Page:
Some issues that may fall under the umbrella of "procedural matters" may also be connected with training. As I have said, formulating regulations can be time-consuming and resource intensive, and so the Government are keen to avoid duplication wherever possible.

Publishing the procedure to be followed by court security staff could also compromise security. The public would have access to regulations that could highlight information through which to exploit the system.

The proposed amendment refers to "court security staff" rather than to "court security officers". This is at odds with the remainder of Part 4 of the Bill, which refers throughout to "court security officers".

The Government appreciate the need for clear, defined procedure relating to the discharge of court security officers' powers, which should be implemented uniformly across all courts. However, it is considered that regulations are not the appropriate mechanism for

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ensuring this. It is preferable for these procedures to be laid down through the production of internal security bulletins and guidance notes. This will be more flexible.

Lord Hunt of Wirral: My Lords, I support my noble friend. I am a little concerned about the Minister's reliance on the time-consuming nature and cost of drafting these regulations. My noble friend stressed the importance of the procedures to be followed. Recent terrorist activity has indicated that the courts could well be targets—the Minister has assured the House in the past that the authorities are aware of this—but a public debate of the procedures to be followed need not touch on secret matters which should be kept from the public. This would enable the House and another place to discuss some of the serious issues arising from the threat now posed to society, and especially to our courts.

6.45 p.m.

Lord Bassam of Brighton: My Lords, the noble Lord makes a perfectly respectable point. No one is suggesting that there should not be other opportunities for such a debate to take place. However, the mechanism suggested by the noble Lord, Lord Swinfen, is time consuming and is not perhaps flexible enough to deal with an urgent situation that may arise from time to time.

Lord Swinfen: My Lords, I realise that the drafting of regulations can take time, but the essence of my argument on both amendments is that the procedure is being laid down in a Bill. It will require an Act of Parliament to pass through both Houses, with three opportunities in this place and two in another place to amend it. Regulations can be drafted fairly quickly and, in some instances, can be brought into effect before their due date.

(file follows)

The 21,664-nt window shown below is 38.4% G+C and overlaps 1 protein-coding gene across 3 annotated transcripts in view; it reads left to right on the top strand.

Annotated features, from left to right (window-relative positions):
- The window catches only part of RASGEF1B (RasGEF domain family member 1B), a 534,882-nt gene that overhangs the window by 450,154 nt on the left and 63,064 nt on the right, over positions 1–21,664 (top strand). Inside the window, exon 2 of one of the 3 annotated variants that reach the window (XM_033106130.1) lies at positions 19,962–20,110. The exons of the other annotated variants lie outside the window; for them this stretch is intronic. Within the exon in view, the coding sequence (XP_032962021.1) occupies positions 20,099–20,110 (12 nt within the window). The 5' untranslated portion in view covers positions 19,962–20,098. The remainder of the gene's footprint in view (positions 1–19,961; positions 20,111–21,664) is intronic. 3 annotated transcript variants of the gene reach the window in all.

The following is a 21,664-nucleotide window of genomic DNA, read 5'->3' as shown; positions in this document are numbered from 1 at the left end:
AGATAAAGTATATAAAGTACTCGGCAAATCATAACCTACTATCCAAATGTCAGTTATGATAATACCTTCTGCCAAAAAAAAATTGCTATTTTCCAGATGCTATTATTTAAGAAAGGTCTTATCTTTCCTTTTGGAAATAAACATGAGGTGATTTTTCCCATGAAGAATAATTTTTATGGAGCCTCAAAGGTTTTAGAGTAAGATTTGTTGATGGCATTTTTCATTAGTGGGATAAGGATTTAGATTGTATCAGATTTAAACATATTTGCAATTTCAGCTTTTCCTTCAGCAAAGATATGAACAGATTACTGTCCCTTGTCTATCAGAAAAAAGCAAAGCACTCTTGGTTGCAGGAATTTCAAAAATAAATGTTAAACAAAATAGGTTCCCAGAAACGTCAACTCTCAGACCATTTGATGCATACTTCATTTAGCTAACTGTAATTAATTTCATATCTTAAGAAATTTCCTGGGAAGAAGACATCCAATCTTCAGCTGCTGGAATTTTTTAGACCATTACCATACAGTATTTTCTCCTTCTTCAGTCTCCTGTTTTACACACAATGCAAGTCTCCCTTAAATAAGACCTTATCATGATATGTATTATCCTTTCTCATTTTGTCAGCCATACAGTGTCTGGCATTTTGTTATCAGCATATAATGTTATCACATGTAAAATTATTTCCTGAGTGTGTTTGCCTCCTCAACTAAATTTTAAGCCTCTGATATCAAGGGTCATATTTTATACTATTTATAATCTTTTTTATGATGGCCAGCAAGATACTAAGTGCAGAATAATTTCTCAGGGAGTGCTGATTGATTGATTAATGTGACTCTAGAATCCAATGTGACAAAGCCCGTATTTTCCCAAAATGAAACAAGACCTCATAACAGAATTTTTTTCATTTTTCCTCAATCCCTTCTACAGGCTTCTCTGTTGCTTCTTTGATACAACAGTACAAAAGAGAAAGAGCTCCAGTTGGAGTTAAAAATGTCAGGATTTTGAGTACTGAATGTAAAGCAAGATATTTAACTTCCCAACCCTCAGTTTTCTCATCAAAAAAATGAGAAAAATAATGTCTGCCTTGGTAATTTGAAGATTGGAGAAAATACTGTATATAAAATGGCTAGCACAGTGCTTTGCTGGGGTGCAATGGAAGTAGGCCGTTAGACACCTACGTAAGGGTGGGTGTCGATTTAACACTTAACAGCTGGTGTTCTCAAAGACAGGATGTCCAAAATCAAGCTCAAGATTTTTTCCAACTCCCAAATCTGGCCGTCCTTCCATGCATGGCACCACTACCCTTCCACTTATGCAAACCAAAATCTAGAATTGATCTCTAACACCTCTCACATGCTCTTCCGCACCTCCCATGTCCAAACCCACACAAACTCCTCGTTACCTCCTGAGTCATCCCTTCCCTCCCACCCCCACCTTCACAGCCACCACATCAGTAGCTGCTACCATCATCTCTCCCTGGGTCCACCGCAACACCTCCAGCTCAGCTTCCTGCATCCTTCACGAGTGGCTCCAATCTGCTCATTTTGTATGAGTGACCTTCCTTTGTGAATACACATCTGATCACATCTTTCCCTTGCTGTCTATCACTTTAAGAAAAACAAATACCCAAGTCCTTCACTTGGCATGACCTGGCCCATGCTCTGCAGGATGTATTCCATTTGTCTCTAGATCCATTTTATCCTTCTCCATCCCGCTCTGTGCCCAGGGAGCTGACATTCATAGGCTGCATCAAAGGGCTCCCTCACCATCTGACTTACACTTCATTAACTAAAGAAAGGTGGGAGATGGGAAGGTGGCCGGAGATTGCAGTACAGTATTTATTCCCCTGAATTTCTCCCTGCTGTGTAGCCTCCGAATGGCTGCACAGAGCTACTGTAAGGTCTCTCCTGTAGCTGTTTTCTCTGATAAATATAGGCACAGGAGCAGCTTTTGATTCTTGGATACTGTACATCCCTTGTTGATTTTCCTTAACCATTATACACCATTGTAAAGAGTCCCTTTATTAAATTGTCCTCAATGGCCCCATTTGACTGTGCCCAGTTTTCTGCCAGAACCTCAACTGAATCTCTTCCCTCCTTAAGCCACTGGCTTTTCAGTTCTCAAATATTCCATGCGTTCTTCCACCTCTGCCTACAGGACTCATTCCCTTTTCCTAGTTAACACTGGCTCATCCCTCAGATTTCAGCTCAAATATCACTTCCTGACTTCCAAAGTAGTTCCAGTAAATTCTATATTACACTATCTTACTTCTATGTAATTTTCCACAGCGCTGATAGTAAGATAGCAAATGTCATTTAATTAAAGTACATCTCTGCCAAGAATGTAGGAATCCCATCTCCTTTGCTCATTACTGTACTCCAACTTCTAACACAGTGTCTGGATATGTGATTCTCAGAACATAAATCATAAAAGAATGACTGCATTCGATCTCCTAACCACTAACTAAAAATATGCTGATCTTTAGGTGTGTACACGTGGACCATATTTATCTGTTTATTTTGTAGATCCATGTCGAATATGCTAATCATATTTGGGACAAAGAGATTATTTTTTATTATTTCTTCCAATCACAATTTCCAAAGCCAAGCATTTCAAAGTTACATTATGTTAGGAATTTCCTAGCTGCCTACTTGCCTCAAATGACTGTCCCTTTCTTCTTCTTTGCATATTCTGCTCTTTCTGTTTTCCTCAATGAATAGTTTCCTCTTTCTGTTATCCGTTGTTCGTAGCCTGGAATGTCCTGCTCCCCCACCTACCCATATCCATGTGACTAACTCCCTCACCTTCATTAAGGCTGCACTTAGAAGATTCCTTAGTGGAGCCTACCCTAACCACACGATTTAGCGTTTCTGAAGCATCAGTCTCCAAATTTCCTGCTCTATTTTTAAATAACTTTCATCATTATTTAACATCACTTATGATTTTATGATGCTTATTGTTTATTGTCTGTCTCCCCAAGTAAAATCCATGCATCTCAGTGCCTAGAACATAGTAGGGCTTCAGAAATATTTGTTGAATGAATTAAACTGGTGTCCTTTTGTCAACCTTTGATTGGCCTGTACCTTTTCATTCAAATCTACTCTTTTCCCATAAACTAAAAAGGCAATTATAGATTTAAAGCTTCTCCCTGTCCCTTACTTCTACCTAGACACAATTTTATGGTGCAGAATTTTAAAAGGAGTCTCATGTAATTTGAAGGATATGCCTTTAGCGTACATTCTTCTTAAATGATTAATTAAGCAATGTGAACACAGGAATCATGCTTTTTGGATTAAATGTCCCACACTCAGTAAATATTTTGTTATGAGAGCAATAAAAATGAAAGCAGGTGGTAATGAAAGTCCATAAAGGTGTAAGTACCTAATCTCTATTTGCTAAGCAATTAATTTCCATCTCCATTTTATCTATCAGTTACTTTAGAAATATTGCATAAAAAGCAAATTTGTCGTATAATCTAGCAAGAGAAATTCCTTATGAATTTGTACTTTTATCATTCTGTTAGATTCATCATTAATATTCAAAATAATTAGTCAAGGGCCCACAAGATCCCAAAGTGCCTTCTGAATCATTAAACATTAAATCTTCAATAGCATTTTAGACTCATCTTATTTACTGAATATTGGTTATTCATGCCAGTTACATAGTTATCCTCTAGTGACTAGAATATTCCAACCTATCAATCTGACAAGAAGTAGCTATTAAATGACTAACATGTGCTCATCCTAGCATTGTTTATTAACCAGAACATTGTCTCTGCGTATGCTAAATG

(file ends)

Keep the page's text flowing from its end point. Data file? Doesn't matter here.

It may not be appropriate to this debate, but in the past we have dealt with various orders relating to shellfish and shellfish poisoning that were brought into effect on the day that they were laid before Parliament as an important safety measure. We are discussing a safety matter for the public, the court officials, the court staff and anyone attending court.

In Committee I mentioned the long delay in changing the procedure for security in courts. The noble Lord will recall that that is the only point that I have raised on the Bill. In my view, it is extremely unwise to state in a Bill what a security officer may or may not do. We live in a very fast-moving age compared with the days of the spear and the bow and arrow in which the noble Lord seems to be stuck. We live in an age of electronic devices that can set off explosives within split seconds. We need to be a great deal more flexible. I do not believe that the noble Lord is addressing the problem.

Lord Bassam of Brighton: My Lords, in some senses, the noble Lord appears to be agreeing with me. We are seeking to retain that flexibility so that we can be more responsive. That is why we believe it will be preferable for the procedures to be laid down through the

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production of internal security bulletins and guidance notes. In our view, the latter approach is more flexible than the regulations approach that the noble Lord is recommending. It also avoids the prospect of compromising security—a concern that I believe the noble Lord shares—while ensuring clarity and uniformity of procedure. I invite the noble Lord to reconsider his position on that amendment.